Is the diamond business a cartel?
While a diamond might be forever, the diamond cartel clearly is not. The diamond industry, which for many years was dominated by the South African De Beers cartel, has undergone tremendous change over the last two decades and now faces an uncertain future.
How bad is the diamond industry?
Due to poor planning and weak regulation, diamond mining has caused environmental devastation, severely damaging the land and water. This irresponsible mining has caused soil erosion and deforestation, and has forced local communities to relocate.
Is the diamond industry an oligopoly?
Today, the diamond industry shows every sign of a typically oligopolistic market. The two largest players in the industry enjoy a strong market share of 62.5% as well as the power to set selling prices for their diamonds. The third, fourth and fifth largest players together enjoy 20.2% of market share.
Are diamonds controlled?
Today, De Beers no longer has control of the diamond industry, and for the first time in a century, market supply and demand dynamics, not the De Beers monopoly, drives diamond prices. … (DTC), was a system put in place that gave De Beers complete control and discretion to distribute the majority of the world’s diamonds.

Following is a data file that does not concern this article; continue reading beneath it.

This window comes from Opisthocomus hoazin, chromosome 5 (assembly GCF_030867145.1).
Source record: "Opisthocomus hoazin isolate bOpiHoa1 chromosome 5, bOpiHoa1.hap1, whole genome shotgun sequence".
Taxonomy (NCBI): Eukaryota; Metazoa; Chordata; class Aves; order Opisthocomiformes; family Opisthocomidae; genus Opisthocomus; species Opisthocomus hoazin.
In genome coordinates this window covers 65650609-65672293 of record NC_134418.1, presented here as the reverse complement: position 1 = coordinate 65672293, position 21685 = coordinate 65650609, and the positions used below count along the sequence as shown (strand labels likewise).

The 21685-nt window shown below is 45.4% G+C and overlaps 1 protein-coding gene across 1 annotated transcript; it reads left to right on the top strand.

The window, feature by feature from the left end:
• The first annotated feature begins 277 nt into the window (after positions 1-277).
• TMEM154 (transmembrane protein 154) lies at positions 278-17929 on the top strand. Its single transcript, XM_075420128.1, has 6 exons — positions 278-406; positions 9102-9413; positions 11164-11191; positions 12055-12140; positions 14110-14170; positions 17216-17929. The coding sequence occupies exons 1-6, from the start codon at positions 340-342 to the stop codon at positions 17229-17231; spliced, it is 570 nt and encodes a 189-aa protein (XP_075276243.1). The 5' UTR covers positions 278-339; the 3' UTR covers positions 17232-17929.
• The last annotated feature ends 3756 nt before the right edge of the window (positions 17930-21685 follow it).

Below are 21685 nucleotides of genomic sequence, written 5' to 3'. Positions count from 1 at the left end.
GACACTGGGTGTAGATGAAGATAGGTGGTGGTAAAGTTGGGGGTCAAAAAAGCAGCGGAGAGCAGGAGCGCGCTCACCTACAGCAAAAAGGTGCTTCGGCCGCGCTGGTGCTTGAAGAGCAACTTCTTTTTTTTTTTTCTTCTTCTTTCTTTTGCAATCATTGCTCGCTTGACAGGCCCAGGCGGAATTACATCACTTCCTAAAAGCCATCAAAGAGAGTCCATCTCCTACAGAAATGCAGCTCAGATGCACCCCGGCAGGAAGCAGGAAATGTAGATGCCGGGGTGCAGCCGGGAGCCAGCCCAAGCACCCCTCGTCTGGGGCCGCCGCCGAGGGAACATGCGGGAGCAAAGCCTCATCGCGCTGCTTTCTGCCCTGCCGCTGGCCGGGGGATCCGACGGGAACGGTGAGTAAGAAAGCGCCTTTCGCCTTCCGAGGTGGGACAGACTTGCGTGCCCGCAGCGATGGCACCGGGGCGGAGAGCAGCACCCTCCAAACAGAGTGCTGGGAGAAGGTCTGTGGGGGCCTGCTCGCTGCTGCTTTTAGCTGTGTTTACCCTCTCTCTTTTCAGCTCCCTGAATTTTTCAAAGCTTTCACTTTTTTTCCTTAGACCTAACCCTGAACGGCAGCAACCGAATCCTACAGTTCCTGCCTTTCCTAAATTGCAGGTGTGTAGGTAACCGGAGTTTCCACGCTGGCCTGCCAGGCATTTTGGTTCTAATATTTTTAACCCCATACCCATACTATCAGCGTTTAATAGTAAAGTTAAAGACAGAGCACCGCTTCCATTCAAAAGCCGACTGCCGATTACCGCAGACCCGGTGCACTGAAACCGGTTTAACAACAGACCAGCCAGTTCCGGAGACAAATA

Who is the CEO of De Beers?
Are diamonds really worthless?
Diamonds are intrinsically worthless: Former De Beers chairman (and billionaire) Nicky Oppenheimer once succinctly explained, “diamonds are intrinsically worthless.” Diamonds aren’t forever: They actually decay, faster than most rocks.
Who owns De Beers?
Is the diamond trade ethical?
As much as ethically minded consumers would like to believe, and despite what some conscientious diamond purveyors tell you, diamonds are not traceable to their origins like fair trade coffee beans or organic produce. From mining to selling, diamonds pass through many hands, not all of them honest.